Feeling ‘rejected’ in Germany, Iraqis return home

Friday 12/02/2016
Iraqi refugees returning from Germany arrive at Erbil airport in Iraq, on January 27th.

Baghdad - “It was too cold — both the weather and the people. I had imagined that life would be different and that work would be available as well as means of recreation,” says Salar Hama.

The 20-year-old Iraqi student is among thousands of war-weary migrants who made the perilous journey to Europe dreaming of a better life but who have since re­turned to Iraq.

“I did not want to stay in Swe­den, which I reached with the help of smugglers. I just could not inte­grate in an extremely closed and aloof society,” Hama said. “I felt so homesick and humiliated that I decided to return to Erbil,” he said referring to the capital of the Kurd­istan Region in northern Iraq.

Although it cost him about $6,000 to get to Sweden, money he borrowed from his brother, Hama said he did not regret returning to Iraq only three months later. “I just could not put up with the people there, despite the many services that were available, and which I will miss here,” he said.

Journalist Mohamad Abdallah, 30, did not have an option except to return home after he was denied asylum in Germany, which has seen an influx of 1.1 million migrants.

Abdallah bitterly complains of Germany rejecting him. “I had turned my back to everything, in­cluding a successful job, in order to go to Germany to build my future, as the situation in Iraq became unbearable,” he said. “It was a strenuous, life-threatening journey through Turkey and Europe that led to nothing.”

Abdallah said his asylum appli­cation was rejected just as he had started to adapt to his new life. “It was shocking and most distress­ing. I had gotten used to living safely and without fear from the unknown,” he said. He did not say why he was refused asylum.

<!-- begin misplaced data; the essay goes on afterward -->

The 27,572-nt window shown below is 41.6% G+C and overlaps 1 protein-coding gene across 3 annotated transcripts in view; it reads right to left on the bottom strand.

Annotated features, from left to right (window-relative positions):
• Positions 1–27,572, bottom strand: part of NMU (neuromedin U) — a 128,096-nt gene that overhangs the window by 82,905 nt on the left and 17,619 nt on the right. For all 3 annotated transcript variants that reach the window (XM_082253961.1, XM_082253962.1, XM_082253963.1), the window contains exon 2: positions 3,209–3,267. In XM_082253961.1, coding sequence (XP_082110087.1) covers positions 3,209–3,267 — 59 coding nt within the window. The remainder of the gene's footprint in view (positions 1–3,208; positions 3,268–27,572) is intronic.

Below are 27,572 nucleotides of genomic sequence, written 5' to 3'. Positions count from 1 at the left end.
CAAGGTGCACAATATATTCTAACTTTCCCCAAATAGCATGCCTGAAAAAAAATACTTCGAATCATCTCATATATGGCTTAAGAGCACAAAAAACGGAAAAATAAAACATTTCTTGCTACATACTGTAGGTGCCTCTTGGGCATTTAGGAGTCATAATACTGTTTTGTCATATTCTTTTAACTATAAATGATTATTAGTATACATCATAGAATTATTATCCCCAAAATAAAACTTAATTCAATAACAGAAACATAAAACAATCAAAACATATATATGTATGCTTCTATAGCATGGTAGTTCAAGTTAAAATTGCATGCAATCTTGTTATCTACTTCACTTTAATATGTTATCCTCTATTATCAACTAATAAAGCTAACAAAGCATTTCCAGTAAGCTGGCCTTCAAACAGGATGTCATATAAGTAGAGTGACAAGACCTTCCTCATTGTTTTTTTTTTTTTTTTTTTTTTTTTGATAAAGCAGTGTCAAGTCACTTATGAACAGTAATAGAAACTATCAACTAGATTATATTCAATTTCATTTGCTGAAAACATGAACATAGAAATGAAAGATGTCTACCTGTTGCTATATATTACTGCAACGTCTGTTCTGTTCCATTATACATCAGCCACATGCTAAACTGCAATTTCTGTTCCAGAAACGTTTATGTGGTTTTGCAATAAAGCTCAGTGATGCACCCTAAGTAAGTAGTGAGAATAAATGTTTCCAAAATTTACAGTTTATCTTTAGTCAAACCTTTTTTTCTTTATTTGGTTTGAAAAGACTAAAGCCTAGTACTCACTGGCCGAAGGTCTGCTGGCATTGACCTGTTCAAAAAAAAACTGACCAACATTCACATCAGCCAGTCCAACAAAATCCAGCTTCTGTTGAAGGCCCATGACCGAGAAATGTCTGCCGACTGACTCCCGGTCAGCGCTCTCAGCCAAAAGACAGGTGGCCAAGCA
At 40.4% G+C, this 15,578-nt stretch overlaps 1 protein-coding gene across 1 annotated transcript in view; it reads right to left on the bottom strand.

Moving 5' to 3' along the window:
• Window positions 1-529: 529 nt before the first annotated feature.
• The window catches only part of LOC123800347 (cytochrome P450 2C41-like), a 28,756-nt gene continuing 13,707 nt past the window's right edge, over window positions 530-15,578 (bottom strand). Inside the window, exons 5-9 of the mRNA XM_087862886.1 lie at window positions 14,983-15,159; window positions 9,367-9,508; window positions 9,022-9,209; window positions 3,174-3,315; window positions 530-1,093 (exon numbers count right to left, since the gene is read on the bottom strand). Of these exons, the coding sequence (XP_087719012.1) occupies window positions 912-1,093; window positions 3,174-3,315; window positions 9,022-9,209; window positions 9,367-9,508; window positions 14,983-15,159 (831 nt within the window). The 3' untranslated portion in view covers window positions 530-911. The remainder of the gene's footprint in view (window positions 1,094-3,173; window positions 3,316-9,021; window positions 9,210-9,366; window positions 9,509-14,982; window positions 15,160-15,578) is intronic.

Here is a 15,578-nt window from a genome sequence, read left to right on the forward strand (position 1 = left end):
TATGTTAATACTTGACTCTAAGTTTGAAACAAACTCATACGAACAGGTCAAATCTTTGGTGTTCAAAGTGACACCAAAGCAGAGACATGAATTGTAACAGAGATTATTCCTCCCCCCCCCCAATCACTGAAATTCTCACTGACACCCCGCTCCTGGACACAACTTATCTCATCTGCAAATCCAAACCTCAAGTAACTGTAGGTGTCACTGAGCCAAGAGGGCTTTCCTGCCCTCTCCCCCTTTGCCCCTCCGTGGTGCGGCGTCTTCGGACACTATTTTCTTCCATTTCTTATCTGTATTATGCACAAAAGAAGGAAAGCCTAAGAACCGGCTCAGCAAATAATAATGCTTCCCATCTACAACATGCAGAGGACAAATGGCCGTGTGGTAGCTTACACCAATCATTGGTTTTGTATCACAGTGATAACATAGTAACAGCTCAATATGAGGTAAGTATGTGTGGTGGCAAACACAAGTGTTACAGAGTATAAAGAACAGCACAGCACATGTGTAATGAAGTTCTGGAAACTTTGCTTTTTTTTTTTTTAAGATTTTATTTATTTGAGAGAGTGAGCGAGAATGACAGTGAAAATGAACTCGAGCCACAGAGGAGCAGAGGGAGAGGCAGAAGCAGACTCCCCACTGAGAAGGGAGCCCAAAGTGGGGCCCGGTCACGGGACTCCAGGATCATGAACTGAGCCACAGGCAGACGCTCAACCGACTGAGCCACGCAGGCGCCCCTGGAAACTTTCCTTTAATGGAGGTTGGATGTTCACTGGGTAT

A growing number of Iraqi refu­gees in European countries are choosing to return to their war-torn country, frustrated with a slow asylum process, shattered expecta­tions and ineligibility to file for po­litical asylum.

Masrour Aswad, of the Iraqi Commission of Human Rights, said 4,000 migrants have returned to Iraq over the past six months after suffering humiliation in European refugee camps.

“Most Iraqi migrants who went to Europe live in very bad condi­tions in overcrowded camps, suf­fering humiliation and bad treat­ment,” Aswad said. “We had to issue temporary travel documents for those who wanted to return but had no papers at all.”

He said the commission inter­ceded with countries along the mi­grants’ paths to show compassion, understanding and respect to refu­gees who left their homes because of life-threatening situations.

“We have also contacted all Iraqi diplomatic missions in those countries, as well as international organisations, stressing the need to monitor the conditions of mi­grants,” Aswad said. He added the commission pleaded with asylum countries to differentiate between people displaced from areas un­der Islamic State (ISIS) control and those seeking asylum for less dan­gerous reasons.

Still, Hakim Hamdan, who left his native Mosul when ISIS seized the area, had his asylum applica­tion in Germany rejected, forcing him to return to Iraq.

“I have suffered many calami­ties. First when I settled in a refu­gee camp in Dohuk (Iraqi Kurdis­tan) after fleeing my city and then when my application was rejected after going through the trouble of crossing to Europe,” Hamdan said.

He said the Germans gave no reason for rejecting his asylum re­quest. “They just gave me a short notice to leave the country. My de­sire to live safely without fear from ISIS or other militias pushed me to leave Iraq. We don’t know what will happen to us now,” added Hamdan, who is married with two children.

ISIS’s seizure of several regions in Iraq and the government’s in­ability to liberate them, in addition to lack of jobs and work opportuni­ties, are driving the young genera­tion out, Ashwaq al-Jaff, a member of Parliament, said.

She acknowledged the govern­ment’s responsibility in exacer­bating the Iraqi migration crisis by failing to resolve chronic economic and political woes. “Iraqi youth have become totally disheartened by persisting political struggles and rampant violence which shat­tered their hopes for a better fu­ture,” Jaff said.

While migrants who made it to Europe have the option to return to Iraq, those who died on the way may not be repatriated for burial at home, Aswad revealed.

“There are some 400 bodies of Iraqi migrants who drowned in the Aegean sea in hospital morgues in Greek islands,” he said. “Compli­cated bureaucracy and high cost [have] prevented their repatriation though it is a very sensitive and emotional matter for their fami­lies.”

European countries, over­whelmed by the influx of the refu­gees, have been taking measures to stem the migrant flow. The harshest measure was adopted by Denmark, which approved a con­troversial law empowering author­ities to seize cash and valuables worth more than 10,000 Danish kroner ($1,450) from asylum seek­ers to help cover expenses.

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